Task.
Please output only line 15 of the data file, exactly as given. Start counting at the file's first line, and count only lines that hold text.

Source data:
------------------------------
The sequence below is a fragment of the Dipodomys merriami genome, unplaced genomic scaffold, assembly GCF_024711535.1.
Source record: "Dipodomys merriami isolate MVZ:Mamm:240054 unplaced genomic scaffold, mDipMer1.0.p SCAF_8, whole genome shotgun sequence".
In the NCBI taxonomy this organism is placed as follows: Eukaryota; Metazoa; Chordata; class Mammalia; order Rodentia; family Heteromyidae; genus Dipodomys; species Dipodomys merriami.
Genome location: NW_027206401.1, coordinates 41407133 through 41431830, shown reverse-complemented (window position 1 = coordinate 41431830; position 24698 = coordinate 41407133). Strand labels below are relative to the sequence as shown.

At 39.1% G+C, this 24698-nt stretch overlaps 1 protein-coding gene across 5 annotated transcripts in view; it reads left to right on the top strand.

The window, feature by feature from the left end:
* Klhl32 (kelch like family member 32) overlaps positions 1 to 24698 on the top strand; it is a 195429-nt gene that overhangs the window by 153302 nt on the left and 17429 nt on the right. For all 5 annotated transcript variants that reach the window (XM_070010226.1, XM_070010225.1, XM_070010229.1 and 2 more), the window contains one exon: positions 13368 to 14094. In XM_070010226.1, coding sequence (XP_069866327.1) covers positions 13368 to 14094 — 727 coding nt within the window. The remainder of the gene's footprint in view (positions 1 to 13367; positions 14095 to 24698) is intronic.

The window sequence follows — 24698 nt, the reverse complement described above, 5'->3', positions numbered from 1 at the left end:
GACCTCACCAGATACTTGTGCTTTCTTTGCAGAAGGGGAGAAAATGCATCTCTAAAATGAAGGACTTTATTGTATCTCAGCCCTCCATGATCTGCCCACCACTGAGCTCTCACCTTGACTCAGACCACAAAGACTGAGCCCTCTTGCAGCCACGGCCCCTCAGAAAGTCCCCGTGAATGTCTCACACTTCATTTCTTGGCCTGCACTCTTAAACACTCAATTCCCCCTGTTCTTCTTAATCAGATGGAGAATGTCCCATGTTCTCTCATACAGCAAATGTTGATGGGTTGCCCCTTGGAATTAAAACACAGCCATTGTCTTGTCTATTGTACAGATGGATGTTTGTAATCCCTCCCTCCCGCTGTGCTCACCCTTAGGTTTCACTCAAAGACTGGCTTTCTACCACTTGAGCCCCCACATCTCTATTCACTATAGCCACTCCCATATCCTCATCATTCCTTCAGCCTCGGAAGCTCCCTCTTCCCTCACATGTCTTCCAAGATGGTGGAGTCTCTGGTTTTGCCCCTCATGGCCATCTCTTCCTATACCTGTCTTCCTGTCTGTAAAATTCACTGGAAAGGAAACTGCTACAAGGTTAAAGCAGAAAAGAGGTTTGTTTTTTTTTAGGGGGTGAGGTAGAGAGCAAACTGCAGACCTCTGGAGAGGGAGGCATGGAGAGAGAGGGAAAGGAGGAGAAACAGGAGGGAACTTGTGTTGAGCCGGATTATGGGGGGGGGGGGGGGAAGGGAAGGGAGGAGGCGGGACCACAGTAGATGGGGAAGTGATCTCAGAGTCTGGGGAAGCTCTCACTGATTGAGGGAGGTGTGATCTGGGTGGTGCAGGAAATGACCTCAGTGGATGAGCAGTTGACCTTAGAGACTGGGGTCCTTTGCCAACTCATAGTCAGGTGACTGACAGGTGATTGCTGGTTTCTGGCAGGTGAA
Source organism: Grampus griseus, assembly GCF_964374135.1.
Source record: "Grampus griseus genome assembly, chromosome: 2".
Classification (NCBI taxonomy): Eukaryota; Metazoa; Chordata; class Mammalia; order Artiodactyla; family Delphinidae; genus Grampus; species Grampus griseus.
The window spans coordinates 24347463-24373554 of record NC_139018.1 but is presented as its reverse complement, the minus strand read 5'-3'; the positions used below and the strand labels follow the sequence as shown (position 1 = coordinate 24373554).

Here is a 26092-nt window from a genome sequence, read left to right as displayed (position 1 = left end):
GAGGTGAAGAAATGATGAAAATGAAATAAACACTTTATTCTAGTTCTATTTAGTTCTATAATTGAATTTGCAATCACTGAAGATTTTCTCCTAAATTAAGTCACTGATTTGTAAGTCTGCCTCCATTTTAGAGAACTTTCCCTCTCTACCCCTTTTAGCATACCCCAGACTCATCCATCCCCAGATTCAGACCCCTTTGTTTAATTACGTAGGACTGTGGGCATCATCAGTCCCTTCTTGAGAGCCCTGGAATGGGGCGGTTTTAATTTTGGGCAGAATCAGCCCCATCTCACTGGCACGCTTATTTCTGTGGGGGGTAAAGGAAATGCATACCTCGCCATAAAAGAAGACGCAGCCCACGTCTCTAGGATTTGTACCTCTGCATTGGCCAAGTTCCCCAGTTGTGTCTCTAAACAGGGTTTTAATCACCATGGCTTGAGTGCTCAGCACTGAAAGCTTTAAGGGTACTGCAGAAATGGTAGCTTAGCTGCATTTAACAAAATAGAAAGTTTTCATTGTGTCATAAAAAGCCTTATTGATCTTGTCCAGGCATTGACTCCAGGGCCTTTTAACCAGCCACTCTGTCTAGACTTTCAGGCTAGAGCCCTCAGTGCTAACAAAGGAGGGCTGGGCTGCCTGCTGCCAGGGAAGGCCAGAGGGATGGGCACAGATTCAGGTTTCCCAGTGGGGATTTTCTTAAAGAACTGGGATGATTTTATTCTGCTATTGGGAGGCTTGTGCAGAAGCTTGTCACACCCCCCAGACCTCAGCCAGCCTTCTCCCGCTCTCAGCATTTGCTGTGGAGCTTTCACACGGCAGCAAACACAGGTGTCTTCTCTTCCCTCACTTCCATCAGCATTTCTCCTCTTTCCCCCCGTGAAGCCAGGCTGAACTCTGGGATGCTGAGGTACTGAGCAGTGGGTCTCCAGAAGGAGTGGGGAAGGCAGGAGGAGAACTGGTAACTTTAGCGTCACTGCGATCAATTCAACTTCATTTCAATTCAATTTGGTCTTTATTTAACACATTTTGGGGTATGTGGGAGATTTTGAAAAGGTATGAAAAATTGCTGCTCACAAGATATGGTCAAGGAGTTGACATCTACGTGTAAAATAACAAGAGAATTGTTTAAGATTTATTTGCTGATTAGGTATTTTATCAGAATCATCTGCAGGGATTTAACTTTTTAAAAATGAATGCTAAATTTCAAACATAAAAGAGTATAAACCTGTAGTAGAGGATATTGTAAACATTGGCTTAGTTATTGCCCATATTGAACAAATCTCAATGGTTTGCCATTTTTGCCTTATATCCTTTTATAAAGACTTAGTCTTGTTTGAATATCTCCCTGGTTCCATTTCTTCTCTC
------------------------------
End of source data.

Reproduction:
GAGGTGAAGAAATGATGAAAATGAAATAAACACTTTATTCTAGTTCTATTTAGTTCTATAATTGAATTTGCAATCACTGAAGATTTTCTCCTAAATTAAGTCACTGATTTGTAAGTCTGCCTCCATTTTAGAGAACTTTCCCTCTCTACCCCTTTTAGCATACCCCAGACTCATCCATCCCCAGATTCAGACCCCTTTGTTTAATTACGTAGGACTGTGGGCATCATCAGTCCCTTCTTGAGAGCCCTGGAATGGGGCGGTTTTAATTTTGGGCAGAATCAGCCCCATCTCACTGGCACGCTTATTTCTGTGGGGGGTAAAGGAAATGCATACCTCGCCATAAAAGAAGACGCAGCCCACGTCTCTAGGATTTGTACCTCTGCATTGGCCAAGTTCCCCAGTTGTGTCTCTAAACAGGGTTTTAATCACCATGGCTTGAGTGCTCAGCACTGAAAGCTTTAAGGGTACTGCAGAAATGGTAGCTTAGCTGCATTTAACAAAATAGAAAGTTTTCATTGTGTCATAAAAAGCCTTATTGATCTTGTCCAGGCATTGACTCCAGGGCCTTTTAACCAGCCACTCTGTCTAGACTTTCAGGCTAGAGCCCTCAGTGCTAACAAAGGAGGGCTGGGCTGCCTGCTGCCAGGGAAGGCCAGAGGGATGGGCACAGATTCAGGTTTCCCAGTGGGGATTTTCTTAAAGAACTGGGATGATTTTATTCTGCTATTGGGAGGCTTGTGCAGAAGCTTGTCACACCCCCCAGACCTCAGCCAGCCTTCTCCCGCTCTCAGCATTTGCTGTGGAGCTTTCACACGGCAGCAAACACAGGTGTCTTCTCTTCCCTCACTTCCATCAGCATTTCTCCTCTTTCCCCCCGTGAAGCCAGGCTGAACTCTGGGATGCTGAGGTACTGAGCAGTGGGTCTCCAGAAGGAGTGGGGAAGGCAGGAGGAGAACTGGTAACTTTAGCGTCACTGCGATCAATTCAACTTCATTTCAATTCAATTTGGTCTTTATTTAACACATTTTGGGGTATGTGGGAGATTTTGAAAAGGTATGAAAAATTGCTGCTCACAAGATATGGTCAAGGAGTTGACATCTACGTGTAAAATAACAAGAGAATTGTTTAAGATTTATTTGCTGATTAGGTATTTTATCAGAATCATCTGCAGGGATTTAACTTTTTAAAAATGAATGCTAAATTTCAAACATAAAAGAGTATAAACCTGTAGTAGAGGATATTGTAAACATTGGCTTAGTTATTGCCCATATTGAACAAATCTCAATGGTTTGCCATTTTTGCCTTATATCCTTTTATAAAGACTTAGTCTTGTTTGAATATCTCCCTGGTTCCATTTCTTCTCTC